1) 1) Fulcher attributes three main causes of the great depression and that these three causes are the sources of the vulnerability of a capitalist economy. The first source of vulnerability is overproduction. In a capitalist economy companies produce goods in hopes that they will be bought. Because of the way business is structured in a capitalist economy, the higher the production, the lower the cost of production. This causes a chain reaction of production beyond the level of consumer demand, which leads to surpluses and then to a downward shift in price level. To save money labor is downsized, unemployment rises, people can’t buy goods and demand drops more, price drops more and so on. The second cause and source is the “international division of labor” as Fulcher calls it. If demand or production of goods in an industrial country, such as the U.S., drops, the countries that export raw materials would feel a drop in demand, and therefore production, as well. Because countries are globally connection through this division of labor, when one country suffers, the others suffer too. The third source deals with free-trade and national protection. With some countries, mainly already economically sound countries such as Great Britain, adopting free-trade policies they opened a larger market for their goods. This is good but not for countries starting to industrialize. Countries that are building industry want to protect themselves by not adopting free-trade in order to generate money to their growing economy. This causes competition internationally and more “protectionist” measures for countries. This competition between countries allows for an unstable market because it no longer is controlled by one already well established economy.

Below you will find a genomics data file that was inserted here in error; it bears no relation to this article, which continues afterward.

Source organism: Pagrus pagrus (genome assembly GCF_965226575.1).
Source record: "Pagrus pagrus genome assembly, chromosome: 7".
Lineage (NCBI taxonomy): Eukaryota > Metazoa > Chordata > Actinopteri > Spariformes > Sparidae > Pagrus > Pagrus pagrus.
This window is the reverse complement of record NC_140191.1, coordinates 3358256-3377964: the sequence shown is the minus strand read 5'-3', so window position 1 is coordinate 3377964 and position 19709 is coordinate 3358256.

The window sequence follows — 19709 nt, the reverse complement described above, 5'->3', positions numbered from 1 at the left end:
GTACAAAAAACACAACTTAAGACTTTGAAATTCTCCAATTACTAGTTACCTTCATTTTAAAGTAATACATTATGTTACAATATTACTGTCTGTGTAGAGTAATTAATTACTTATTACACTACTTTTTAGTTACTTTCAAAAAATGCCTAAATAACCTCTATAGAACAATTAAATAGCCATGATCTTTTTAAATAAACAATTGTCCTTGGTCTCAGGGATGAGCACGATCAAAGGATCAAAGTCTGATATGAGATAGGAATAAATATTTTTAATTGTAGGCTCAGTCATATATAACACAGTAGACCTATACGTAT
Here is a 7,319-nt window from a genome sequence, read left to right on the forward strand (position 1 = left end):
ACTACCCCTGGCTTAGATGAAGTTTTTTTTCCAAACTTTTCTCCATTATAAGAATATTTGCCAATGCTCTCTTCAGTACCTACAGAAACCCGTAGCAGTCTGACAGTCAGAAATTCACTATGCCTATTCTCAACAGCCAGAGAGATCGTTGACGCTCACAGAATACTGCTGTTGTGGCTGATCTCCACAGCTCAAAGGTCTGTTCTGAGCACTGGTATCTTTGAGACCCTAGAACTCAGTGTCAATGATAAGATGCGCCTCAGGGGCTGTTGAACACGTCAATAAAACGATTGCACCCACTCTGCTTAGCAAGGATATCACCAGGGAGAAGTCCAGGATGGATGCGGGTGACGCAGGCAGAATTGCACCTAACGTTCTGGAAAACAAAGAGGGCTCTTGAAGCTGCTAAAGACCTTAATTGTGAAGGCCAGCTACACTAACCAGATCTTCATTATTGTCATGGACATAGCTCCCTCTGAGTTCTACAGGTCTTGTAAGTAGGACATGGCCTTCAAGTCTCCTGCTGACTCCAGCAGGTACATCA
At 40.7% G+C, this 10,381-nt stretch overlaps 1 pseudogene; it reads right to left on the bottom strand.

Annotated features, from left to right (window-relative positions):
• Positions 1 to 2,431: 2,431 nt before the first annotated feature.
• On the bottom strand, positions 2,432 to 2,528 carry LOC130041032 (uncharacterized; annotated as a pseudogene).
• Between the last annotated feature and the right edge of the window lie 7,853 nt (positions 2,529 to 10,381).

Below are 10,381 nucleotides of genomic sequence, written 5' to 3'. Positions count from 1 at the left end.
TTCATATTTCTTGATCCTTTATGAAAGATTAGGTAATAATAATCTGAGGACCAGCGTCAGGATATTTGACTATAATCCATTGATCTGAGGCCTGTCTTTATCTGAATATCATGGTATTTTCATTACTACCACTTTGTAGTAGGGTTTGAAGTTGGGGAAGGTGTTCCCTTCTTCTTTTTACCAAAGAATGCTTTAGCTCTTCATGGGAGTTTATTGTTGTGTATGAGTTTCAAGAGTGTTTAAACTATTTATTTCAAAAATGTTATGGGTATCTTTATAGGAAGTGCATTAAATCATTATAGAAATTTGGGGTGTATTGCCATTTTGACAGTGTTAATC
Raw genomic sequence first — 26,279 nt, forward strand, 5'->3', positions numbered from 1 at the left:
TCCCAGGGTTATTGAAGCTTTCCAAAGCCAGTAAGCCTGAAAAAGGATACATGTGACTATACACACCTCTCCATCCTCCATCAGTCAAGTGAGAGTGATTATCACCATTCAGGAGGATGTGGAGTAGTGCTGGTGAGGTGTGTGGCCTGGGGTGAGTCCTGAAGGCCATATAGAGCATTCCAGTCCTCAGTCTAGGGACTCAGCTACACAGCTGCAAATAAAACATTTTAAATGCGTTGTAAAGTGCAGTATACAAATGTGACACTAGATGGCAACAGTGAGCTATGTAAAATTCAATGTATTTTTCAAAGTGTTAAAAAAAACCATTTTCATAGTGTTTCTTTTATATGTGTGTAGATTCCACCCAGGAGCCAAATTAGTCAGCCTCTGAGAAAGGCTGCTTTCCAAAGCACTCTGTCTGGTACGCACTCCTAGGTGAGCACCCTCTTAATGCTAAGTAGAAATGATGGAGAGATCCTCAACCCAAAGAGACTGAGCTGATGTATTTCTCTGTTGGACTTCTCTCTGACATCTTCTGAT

4. Katrina says:

    Question 1

    Although it is generally understood and accepted that crisis is a natural part of the capitalist cycle, the 1930s experienced a crisis so deep that it almost collapsed the capitalist economy. The conditions following World War I left both industrialized and non-industrialized economies especially vulnerable to crisis. According the Fulcher, there were three main sources of this vulnerability. The first was a problem of overproduction and underconsumption. Industralization led not only to increased production of manufactures goods, but also to the production of primary products such as food. This resulted in an imbalance: the level of demand did not increase with the level of supply. This was also a symptom of underconsumption caused by masses of underpaid workers. Another cause was the relatively new structure of global economic integration. In this system, there was an international division of labor, where industrialized nations produced manufactured goods, and non-industrialized nations provided them with raw materials, as well as a consumer market. Falling demand in industrial countries meant lower sales, prices, and incomes for primary producers. Lower incomes also meant lower overseas demand for industrial goods. The third problem was the growing need for a balance between international trade and national protection. Increased international competition called for increased national protection, and once one nation implemented measures, others were sure to retaliate, establishing barriers to trade.